What is the Pandemic Changing in the World?
The COVID-19 pandemic is changing just about everything. It is getting us to re-evaluate our lives, businesses, relationships, how we spend our money and time, and what is important in life. To me, that feels like just about everything.
This post was largely inspired by Josh Bersin’s post The Pandemic Is Changing Society and Business In Amazing Ways. Josh refers to this as Big Reset.
I want to give you my view as an expatriate living in Mexico and experiencing the pandemic in a foreign country. As I get to read American news sources, I would just like to reassure you that my wife and I are actually safer in the state of Jalisco in Mexico than we would be back in Texas.
What is the Pandemic Changing? The Economy and How We Measure It.
This pandemic is changing the structure of our economy in multiple ways. The United States economy is driven by consumer spending. As long as we keep buying “stuff”, the economy grows and prospers. We are coming out of lockdown of many months where, except for food and toilet paper, we largely stopped buying “stuff”.
Retail Sales Have Dropped
Retail sales dropped by almost 20% in April and recovered some of that in May. However, the spending drop is not evenly divided across societal groups. According to the NPR article The Rich Have Stopped Spending And That Has Tanked The Economy, where author Scott Horsley interviewed researchers based at Harvard, the rich have largely stopped any discretionary spending. Scott writes:
“When the stimulus checks went out, you see that spending by lower-income households went up a lot,” said Nathan Hendren, a Harvard economist and co-founder of the Opportunity Insights research team.
However, the wealthy are not matching them. “For higher-income individuals, that spending is still way far off from where it was prior to COVID and it has not recovered as much,” Hendren said.
That’s potentially crippling because consumer spending is a huge driver of economic activity. In fact, so much of the country’s economy depends on shopping by the top income bracket that the wealthiest 25% of Americans account for fully two-thirds of the total decline in spending since January.
The drop in spending of the wealthiest 25% of Americans will have long-lasting effects.
How has your spending changed?
What is Being Disrupted?
The largest drops in spending have occurred in restaurants, travel, and hospitality. These are industries that are not quickly coming back. I wrote about how the aviation industry is being gutted in a previous post. This will cause many downstream disruptions in industries you would not have associated with aviation, like the automotive industry (read below).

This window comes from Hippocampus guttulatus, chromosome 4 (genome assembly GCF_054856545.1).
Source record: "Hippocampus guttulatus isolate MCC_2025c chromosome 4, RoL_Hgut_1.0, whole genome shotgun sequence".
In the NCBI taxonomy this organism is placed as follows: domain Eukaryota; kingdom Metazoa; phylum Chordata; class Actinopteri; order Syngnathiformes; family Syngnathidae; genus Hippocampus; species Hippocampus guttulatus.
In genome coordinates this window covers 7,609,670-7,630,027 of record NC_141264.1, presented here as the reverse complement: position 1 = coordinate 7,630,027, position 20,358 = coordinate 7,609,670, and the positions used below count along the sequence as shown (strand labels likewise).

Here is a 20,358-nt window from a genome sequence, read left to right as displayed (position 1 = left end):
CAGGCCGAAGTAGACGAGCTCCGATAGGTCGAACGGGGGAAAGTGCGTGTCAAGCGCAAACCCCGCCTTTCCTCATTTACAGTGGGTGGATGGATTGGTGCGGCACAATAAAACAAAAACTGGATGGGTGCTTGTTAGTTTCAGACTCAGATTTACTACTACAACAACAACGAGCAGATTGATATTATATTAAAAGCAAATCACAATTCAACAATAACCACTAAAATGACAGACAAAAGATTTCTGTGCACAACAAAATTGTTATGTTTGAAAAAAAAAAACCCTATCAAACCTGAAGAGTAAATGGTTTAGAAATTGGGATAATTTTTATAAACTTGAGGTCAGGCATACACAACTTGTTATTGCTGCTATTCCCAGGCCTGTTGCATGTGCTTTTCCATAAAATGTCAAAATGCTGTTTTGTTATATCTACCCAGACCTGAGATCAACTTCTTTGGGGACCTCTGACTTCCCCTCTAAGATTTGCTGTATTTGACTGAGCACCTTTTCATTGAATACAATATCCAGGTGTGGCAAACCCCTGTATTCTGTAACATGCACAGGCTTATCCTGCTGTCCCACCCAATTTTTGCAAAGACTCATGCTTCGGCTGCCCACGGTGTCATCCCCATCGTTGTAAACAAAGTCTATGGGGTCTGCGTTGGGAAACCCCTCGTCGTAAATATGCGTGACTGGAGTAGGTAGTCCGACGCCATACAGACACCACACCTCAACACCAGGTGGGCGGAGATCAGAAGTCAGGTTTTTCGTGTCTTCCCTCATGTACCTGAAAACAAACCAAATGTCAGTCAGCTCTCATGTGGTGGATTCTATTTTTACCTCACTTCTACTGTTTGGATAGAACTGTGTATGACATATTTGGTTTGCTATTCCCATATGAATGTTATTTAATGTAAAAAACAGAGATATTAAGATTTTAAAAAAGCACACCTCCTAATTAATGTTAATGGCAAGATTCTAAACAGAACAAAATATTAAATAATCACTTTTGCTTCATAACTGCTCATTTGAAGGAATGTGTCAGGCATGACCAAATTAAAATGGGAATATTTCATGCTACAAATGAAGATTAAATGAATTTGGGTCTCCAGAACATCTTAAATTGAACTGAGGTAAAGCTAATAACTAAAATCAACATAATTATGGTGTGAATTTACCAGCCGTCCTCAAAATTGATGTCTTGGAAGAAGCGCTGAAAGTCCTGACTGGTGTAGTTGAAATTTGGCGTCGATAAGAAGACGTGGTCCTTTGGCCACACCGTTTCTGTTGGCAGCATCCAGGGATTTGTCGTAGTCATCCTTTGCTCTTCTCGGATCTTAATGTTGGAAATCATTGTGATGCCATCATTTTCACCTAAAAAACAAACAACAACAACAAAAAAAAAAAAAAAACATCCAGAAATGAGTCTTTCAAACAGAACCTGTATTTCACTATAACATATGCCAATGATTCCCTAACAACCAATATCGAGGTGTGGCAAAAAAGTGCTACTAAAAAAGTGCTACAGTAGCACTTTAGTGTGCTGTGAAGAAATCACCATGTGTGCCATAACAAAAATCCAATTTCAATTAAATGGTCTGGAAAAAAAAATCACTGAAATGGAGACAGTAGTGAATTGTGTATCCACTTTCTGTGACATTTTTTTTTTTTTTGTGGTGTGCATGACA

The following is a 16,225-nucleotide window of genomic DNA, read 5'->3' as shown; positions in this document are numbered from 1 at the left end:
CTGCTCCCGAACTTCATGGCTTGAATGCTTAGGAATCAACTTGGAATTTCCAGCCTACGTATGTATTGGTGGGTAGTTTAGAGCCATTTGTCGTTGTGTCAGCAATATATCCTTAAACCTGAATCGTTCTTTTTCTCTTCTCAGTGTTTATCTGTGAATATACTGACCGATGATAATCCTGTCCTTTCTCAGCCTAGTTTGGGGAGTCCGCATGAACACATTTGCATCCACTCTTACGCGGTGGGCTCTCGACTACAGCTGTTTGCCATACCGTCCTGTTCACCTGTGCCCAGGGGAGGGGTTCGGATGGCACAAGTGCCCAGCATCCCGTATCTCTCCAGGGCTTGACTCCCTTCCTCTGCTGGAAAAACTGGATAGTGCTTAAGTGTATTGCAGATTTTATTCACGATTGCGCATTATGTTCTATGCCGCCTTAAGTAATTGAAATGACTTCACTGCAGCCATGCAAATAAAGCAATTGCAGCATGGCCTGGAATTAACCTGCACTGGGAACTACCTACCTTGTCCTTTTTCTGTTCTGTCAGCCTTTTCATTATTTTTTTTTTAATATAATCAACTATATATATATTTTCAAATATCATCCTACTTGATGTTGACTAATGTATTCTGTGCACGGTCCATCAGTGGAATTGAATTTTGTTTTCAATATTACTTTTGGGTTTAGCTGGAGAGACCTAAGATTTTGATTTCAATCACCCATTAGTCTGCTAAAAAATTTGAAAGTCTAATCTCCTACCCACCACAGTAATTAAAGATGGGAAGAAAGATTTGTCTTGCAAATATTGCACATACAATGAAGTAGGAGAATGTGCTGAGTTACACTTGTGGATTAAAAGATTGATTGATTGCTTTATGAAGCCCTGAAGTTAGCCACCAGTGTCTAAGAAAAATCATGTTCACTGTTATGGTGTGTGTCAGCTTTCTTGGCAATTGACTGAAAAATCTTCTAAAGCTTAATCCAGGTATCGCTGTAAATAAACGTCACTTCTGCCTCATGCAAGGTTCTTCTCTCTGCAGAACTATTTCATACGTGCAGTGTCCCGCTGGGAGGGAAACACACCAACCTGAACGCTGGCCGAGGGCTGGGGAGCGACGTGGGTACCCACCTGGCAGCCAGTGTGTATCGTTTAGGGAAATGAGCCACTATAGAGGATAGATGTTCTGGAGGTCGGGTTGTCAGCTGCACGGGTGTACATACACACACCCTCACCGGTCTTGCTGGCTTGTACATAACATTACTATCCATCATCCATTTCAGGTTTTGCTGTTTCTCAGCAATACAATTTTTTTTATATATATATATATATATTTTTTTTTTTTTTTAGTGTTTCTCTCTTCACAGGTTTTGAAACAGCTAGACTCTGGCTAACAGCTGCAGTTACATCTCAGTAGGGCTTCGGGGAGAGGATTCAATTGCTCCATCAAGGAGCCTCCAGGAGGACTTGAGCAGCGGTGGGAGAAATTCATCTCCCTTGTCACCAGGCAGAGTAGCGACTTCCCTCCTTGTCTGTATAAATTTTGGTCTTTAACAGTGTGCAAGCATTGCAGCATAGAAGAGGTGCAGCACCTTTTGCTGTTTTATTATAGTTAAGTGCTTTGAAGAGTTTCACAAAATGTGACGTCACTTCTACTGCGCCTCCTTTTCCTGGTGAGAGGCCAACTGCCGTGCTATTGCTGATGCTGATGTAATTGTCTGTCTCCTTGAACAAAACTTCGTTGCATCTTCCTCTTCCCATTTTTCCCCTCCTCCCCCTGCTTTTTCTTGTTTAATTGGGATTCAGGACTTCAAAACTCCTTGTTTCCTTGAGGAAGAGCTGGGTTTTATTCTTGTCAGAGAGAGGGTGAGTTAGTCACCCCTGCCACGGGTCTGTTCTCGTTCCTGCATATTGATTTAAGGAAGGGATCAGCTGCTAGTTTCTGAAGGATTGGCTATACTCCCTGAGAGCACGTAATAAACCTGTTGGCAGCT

Listen to the Wall Street Journal podcast episode, How Hertz Went Bankrupt, and you will start to understand the pandemic was just a trigger for many systemic problems in our economy. Hertz held more than $19B in debt and is now dumping cars on the used car market. 20% of all car purchases are made by fleet customers, think about what this will do to the auto industry.
Now is a great time to buy a used car!
How We Measure Economy is Broken
The May US unemployment report showed the economy was rebounding much faster than expected, but well… it had a glaring error.
This pandemic has brought in a whole new employment classification – furloughed. It is assumed that all of those furloughed employees will return to their employers and therefore, are not really unemployed. Well, that might be true but with the Payroll Protection Program that might not be true. The problem is this program and others that are part of the CARES act expire this year.
Any career professional who was around during the great recession will tell you that U3, the official unemployment, is a lousy measure of real unemployment. This is only further being exposed by this pandemic. We have so many in our population whose employment status does not fall neatly in the employed versus the unemployed buckets.
Then there is the whole concept of Gross Domestic Product. GDP has been described as a terrible metric for success and wealth for many years. This pandemic only further exposes its weaknesses.
What is the Pandemic Changing? Our Health, Healthcare, and Healthcare Workers!
Our own personal health has been exposed as the major factor in whether we survive a COVID-19 infection. The oldest of us have died in the greatest numbers only to be followed by those with pre-existing conditions like diabetes and high blood pressure. We are responsible for our own health which includes eating healthy and exercising.